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Thursday, June 10, 2010

Interview with Tad Williams

Visit Tad Williams Official Website Here

Fantasy Book Critic's Mihir Wanchoo was able to take a few moments and interview Tad Williams.

Tad Williams is the author of over a dozen novels and short stories. His latest novel is Shadowrise which is Volumn 3 of Shadowmarch.

A big thank you goes out to Tad Williams and Deborah Beale, who were able to make this interview possible.


Thank you very much for taking the time to talk with us, now with the publication of Shadowrise this year, you’ll be close to completing 25 years since when you first got published in 1985. How do you view your journey since then?

It doesn't seem that long, but every now and then I notice that one of my books is in its 30th or 40th printing and I realize it really has been. Mostly, I've just been following my bliss, as the saying goes -- just trying to write stories that seem good to me and hoping that others will like them too. And the more I write the less I know, so I've always got something that challenges me.

Many people often equate the Memory Sorrow and Thorn trilogy as your debut books, even though you published Tail Chaser’s song first. What is it about the Memory Sorrow and Thorn books, in your opinion, that your fans love so much?

I tried to write a story that was ABOUT those kind of stories, but also stood up by itself. Also, I think people find my characters sympathetic. I can't tell you how many Binabiks and such I run into on the internet. Most of all, though, I think people can sense that I don't just read fantasy books -- that I bring a wealth of other kinds of material to my stories, which gives them a certain depth and resonance.

George R.R. Martin had once acknowledged the debt he owed to your Memory Sorrow and Thorn trilogy which got him started on arguably the biggest, strongest contender for the most intriguing fantasy series, the ASOIAF. How do you view your books being the genesis for George’s Magnum opus and also on this reference?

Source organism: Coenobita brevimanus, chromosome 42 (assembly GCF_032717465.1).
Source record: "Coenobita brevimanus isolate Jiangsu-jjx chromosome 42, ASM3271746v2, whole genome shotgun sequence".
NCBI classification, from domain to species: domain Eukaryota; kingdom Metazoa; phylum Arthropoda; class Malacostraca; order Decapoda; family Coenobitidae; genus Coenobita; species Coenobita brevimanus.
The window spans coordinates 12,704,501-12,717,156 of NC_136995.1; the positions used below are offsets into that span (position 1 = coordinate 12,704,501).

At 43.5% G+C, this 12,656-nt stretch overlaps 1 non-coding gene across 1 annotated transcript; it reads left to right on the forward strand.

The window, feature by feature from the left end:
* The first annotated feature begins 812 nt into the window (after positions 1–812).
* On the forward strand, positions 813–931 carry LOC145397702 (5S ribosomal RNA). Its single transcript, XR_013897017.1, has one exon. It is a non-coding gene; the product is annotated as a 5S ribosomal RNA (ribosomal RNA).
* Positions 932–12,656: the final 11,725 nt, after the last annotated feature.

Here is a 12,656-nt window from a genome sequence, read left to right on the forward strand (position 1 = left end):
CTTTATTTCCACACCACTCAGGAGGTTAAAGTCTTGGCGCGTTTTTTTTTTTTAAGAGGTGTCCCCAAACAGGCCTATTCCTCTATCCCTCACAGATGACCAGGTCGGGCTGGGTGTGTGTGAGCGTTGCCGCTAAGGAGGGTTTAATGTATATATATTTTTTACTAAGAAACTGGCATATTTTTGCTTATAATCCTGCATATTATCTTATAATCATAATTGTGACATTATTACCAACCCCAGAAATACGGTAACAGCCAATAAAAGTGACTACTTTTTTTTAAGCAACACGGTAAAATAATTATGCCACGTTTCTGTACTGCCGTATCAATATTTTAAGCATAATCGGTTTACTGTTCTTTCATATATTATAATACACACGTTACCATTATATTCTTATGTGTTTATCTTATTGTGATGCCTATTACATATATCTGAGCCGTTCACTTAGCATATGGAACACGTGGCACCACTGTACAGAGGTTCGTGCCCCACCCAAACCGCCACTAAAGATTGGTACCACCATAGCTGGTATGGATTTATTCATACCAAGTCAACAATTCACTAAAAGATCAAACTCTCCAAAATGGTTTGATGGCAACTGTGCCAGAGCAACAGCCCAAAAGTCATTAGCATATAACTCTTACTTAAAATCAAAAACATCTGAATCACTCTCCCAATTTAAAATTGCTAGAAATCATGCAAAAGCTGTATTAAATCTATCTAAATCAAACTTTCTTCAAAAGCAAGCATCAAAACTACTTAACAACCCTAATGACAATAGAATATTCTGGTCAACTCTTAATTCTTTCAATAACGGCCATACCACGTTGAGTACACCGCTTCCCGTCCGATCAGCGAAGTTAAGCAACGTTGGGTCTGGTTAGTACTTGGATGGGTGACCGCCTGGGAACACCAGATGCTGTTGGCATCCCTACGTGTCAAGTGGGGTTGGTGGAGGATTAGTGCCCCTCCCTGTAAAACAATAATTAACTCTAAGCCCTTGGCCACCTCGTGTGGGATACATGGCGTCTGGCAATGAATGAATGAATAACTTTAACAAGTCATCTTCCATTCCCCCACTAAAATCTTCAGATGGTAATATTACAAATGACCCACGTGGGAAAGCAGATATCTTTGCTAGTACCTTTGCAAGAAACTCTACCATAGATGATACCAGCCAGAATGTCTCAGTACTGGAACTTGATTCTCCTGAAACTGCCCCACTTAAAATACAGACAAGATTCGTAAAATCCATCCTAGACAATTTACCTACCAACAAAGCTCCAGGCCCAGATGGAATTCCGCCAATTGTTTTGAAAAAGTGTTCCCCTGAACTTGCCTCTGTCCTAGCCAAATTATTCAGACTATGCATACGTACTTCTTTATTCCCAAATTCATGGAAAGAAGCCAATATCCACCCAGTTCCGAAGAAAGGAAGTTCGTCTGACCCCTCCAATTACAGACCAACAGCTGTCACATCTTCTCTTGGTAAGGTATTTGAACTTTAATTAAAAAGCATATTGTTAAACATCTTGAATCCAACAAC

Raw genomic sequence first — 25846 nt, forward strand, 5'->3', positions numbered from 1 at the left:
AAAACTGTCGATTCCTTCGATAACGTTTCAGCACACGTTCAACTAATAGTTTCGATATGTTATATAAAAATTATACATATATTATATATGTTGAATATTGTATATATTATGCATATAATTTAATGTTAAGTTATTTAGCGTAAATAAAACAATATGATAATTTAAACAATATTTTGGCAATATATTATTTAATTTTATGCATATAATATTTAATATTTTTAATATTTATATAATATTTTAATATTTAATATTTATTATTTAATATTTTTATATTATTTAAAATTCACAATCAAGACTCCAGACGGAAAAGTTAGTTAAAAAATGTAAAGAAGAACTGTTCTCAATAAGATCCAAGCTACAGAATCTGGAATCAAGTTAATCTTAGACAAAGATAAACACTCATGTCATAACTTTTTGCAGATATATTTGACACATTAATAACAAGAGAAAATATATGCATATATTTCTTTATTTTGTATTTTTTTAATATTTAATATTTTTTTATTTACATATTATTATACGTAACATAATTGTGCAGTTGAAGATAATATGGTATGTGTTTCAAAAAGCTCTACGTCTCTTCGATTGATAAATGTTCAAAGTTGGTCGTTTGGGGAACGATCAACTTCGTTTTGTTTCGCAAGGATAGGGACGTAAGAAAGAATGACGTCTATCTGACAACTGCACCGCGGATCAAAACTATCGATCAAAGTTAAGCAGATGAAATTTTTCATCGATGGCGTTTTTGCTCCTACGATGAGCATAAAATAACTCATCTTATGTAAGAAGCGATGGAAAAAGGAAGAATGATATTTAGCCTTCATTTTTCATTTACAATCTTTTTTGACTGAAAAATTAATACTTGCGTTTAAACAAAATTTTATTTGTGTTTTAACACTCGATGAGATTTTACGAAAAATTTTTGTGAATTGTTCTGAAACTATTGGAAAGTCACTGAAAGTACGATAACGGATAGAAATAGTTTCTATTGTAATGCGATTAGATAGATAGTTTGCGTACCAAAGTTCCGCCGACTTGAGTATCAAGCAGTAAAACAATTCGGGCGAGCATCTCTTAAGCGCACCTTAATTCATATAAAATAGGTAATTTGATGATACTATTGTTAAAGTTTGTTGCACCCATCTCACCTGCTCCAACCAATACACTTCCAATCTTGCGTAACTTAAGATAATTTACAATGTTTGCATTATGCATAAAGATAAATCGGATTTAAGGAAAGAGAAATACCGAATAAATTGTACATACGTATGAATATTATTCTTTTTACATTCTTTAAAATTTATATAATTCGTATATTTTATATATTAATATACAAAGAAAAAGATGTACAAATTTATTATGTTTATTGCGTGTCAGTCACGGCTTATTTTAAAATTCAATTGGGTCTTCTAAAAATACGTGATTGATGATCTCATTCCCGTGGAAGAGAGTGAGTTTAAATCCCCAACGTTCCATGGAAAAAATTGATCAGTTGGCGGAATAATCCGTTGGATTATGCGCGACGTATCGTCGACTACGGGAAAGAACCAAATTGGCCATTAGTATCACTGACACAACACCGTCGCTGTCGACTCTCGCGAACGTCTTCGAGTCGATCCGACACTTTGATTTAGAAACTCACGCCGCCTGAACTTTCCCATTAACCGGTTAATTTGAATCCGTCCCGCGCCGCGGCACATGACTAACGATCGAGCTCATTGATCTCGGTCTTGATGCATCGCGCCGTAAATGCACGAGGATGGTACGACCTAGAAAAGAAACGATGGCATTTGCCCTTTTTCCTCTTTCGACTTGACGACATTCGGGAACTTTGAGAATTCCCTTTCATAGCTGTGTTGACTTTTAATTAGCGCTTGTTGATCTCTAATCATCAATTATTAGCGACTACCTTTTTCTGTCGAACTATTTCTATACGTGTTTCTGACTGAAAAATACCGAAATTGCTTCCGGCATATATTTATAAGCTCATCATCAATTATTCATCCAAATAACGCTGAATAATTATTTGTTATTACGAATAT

I love George's writing. I am nothing but honored to be associated with his work. I'd love to write something with him some day.

I had read in one of your interviews a few years ago wherein you had mentioned that your next book would be either "Arjuna Rising" or "And Ministers of grace". And Ministers of grace is now a short story in Warriors anthology and then it has been announced that you will be writing the Bobby Dollar books after the Shadowmarch series. So what did happen with those two titles?

"And Ministers of Grace" is actually an early title for the Bobby Dollar books, but it became a short story instead (although, confusingly enough, a short story set in the same universe that will someday be the basis for the Arjuna Rising books. So I'm writing one book (set of books, actually) and I still intend to write the other book. Clear as mud, right?

Many readers would assume that you are out to stamp the fantasy genre by making Tetralogies a common occurrence, even though your first series was a trilogy in Hardcover and got split in paperback publication. The Otherland series was planned to be of four books and now with the split in the last book of the Shadowmarch series. How would dispel or clarify these assumptions or are you indeed secretly trying to make four books a norm of the fantasy genre ;)

Intention is cheap -- I have true stupidity in my corner. I keep thinking things will be shorter than they wind up. I only got it right with the Otherland books by making it four volumes in the first place -- I'm lucky it didn't turn out to be five.

You also wrote Caliban’s hour as a sequel to Shakespeare’s Tempest. What was it about the original story that prompted you to undertake such a taking?

It's from my favorite Shakespeare play, for one thing. I've always thought the Tempest was Shakespeare's late move into an entirely new form. Also, the ideas are very strong, especially Caliban. Shakespeare, brilliant thinker that he was, was pointing out some problems of colonialism before anyone else realized that such a thing as colonialism even existed.

You have a good number of short stories appearing in anthologies this year, listed below. Could you tell us a bit about them, their origins and how they came to be a part of their respective anthologies? (feel free to add in others which might be getting published in the future)

And Ministers of Grace – Warriors

This, as mentioned, is set in the Arjuna universe where the struggle is not between Christianity and Islam but between "belief" and "rationality".

A dark and wormy knight – The Dragon book

Here's an example of why I love short fiction -- it lets me play with things in ways I couldn't pull off at greater lengths.

Ants - Twilight Zone: 19 Original Stories on the 50th Anniversary Edited by Carol Serling

Just a fun, creepy story. It's actually more of a Roald Dahl story than a Rod Serling, but I think it still works.

The Tenth Muse - New Space Opera 2

Playing with the concept of space opera. I think about stuff like this more than I should, probably.